Eaglexit says first phase of financial report is complete
A financial report that will be used to guide a group that wants to detach Chugiak-Eagle River from the Municipality of Anchorage is now complete.
The Eaglexit group announced the completion of the 18-page, $27,000 report compiled by Northern Economics in a March 4 video posted to its Facebook page. In the video, director Gordy Banfield thanks those who helped fund the “phase one” report.
“It’s only possible because you donated a lot of money and helped put this cause together and we thank you for that,” Banfield said.
On Thursday, Eaglexit Chair Michael Tavoliero said the all-volunteer group still needs time to evaluate the numbers — but promised the report should be available on the group’s website by the end of the month.
A 2007 Northern Economics study commissioned by the state to look at the financial impacts of detachment found taxes would likely go up and services would go down were Chugiak-Eagle River to separate from the muni. However, Tavoliero said the numbers in the new report “were great” and that he’ll give a presentation about the report during an upcoming “Pasta with Purpose” spaghetti feed fundraiser at 6 p.m. on Saturday, March 7 at the Eagle River Lions Club.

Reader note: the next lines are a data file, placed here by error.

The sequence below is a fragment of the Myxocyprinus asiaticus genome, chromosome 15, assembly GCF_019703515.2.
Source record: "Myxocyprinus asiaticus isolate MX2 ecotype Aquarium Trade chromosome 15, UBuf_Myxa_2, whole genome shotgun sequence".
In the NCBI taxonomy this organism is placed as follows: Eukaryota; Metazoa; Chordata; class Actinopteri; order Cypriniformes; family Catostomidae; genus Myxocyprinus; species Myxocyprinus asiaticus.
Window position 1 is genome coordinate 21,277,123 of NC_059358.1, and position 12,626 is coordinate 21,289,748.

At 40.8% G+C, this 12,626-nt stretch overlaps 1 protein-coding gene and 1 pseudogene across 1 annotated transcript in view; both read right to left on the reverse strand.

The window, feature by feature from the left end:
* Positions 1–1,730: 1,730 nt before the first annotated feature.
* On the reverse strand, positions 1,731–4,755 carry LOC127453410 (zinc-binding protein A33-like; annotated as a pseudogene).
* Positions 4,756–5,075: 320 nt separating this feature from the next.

Tickets for the event are available at the group’s website, eaglexit.com, or at Trustworthy Hardware in Eagle River. The cost is $25 for adults or $10 for kids age 12 and under. In addition to a spaghetti dinner, the event will feature a silent auction with a variety of gift baskets.
Working toward a goal
Eaglexit formed last spring with the intent of breaking away from the municipality and forming its own government. Since then, the group has been collecting donations for the feasibility study through a Texas-based anti-abortion nonprofit run by San Antonio attorney Allan E. Parker and Eagle River law professor Clayton Trotter. Trotter serves as general counsel for The Justice Foundation and is an advisor to Eaglexit — though he’s said that he is not acting in any official capacity for the local group.
Eaglexit has not incorporated as a nonprofit itself and instead collects money through the foundation, which Eaglexit directors have said is a cost-saving measure meant to streamline the donation process.
Now that the group has its study in hand, the next step in its detachment plan will be to fund “phase two” of a feasibilty study before presenting a proposal to the state’s Local Boundary Commission, a five-member panel tasked with establishing and modifying municipal boundaries.
Last month, both Trotter and Eagle River’s Larry Wood were appointed to the commission by Gov. Mike Dunleavy. However, according to Dunleavy spokesman Jeff Turner, Wood and Trotter would have to recuse themselves from the issue if it comes before the commission because they live in the area under consideration for a boundary change.
Email Star editor Matt Tunseth at [email protected] or call 257-4274